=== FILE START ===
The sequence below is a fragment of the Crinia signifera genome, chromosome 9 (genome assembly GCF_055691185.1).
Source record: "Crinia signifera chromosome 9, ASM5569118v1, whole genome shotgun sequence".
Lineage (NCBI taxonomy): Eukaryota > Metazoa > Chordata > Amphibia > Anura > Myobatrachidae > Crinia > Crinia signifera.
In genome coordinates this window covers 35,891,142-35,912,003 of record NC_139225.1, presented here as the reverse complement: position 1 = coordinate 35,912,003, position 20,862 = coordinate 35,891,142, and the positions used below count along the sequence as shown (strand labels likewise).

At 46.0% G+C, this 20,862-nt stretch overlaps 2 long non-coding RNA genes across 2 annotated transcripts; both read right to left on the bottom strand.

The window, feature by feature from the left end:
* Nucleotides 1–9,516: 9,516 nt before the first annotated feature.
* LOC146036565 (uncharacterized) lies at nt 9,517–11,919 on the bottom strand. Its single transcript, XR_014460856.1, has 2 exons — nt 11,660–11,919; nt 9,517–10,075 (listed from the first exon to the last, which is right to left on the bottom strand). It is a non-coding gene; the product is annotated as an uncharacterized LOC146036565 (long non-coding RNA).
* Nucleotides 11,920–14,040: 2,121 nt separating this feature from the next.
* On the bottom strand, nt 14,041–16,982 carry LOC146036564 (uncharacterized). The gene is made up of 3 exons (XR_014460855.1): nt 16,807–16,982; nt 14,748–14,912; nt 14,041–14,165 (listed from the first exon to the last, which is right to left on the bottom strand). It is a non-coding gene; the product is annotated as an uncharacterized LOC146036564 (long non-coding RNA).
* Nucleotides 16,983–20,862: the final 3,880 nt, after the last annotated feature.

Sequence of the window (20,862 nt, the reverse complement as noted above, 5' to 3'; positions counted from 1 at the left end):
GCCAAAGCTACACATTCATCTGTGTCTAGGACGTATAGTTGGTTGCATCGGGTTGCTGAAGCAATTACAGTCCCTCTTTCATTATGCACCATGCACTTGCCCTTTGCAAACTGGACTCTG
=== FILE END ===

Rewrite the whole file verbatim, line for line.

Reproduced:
The sequence below is a fragment of the Crinia signifera genome, chromosome 9 (genome assembly GCF_055691185.1).
Source record: "Crinia signifera chromosome 9, ASM5569118v1, whole genome shotgun sequence".
Lineage (NCBI taxonomy): Eukaryota > Metazoa > Chordata > Amphibia > Anura > Myobatrachidae > Crinia > Crinia signifera.
In genome coordinates this window covers 35,891,142-35,912,003 of record NC_139225.1, presented here as the reverse complement: position 1 = coordinate 35,912,003, position 20,862 = coordinate 35,891,142, and the positions used below count along the sequence as shown (strand labels likewise).

At 46.0% G+C, this 20,862-nt stretch overlaps 2 long non-coding RNA genes across 2 annotated transcripts; both read right to left on the bottom strand.

The window, feature by feature from the left end:
* Nucleotides 1–9,516: 9,516 nt before the first annotated feature.
* LOC146036565 (uncharacterized) lies at nt 9,517–11,919 on the bottom strand. Its single transcript, XR_014460856.1, has 2 exons — nt 11,660–11,919; nt 9,517–10,075 (listed from the first exon to the last, which is right to left on the bottom strand). It is a non-coding gene; the product is annotated as an uncharacterized LOC146036565 (long non-coding RNA).
* Nucleotides 11,920–14,040: 2,121 nt separating this feature from the next.
* On the bottom strand, nt 14,041–16,982 carry LOC146036564 (uncharacterized). The gene is made up of 3 exons (XR_014460855.1): nt 16,807–16,982; nt 14,748–14,912; nt 14,041–14,165 (listed from the first exon to the last, which is right to left on the bottom strand). It is a non-coding gene; the product is annotated as an uncharacterized LOC146036564 (long non-coding RNA).
* Nucleotides 16,983–20,862: the final 3,880 nt, after the last annotated feature.

Sequence of the window (20,862 nt, the reverse complement as noted above, 5' to 3'; positions counted from 1 at the left end):
GCCAAAGCTACACATTCATCTGTGTCTAGGACGTATAGTTGGTTGCATCGGGTTGCTGAAGCAATTACAGTCCCTCTTTCATTATGCACCATGCACTTGCCCTTTGCAAACTGGACTCTG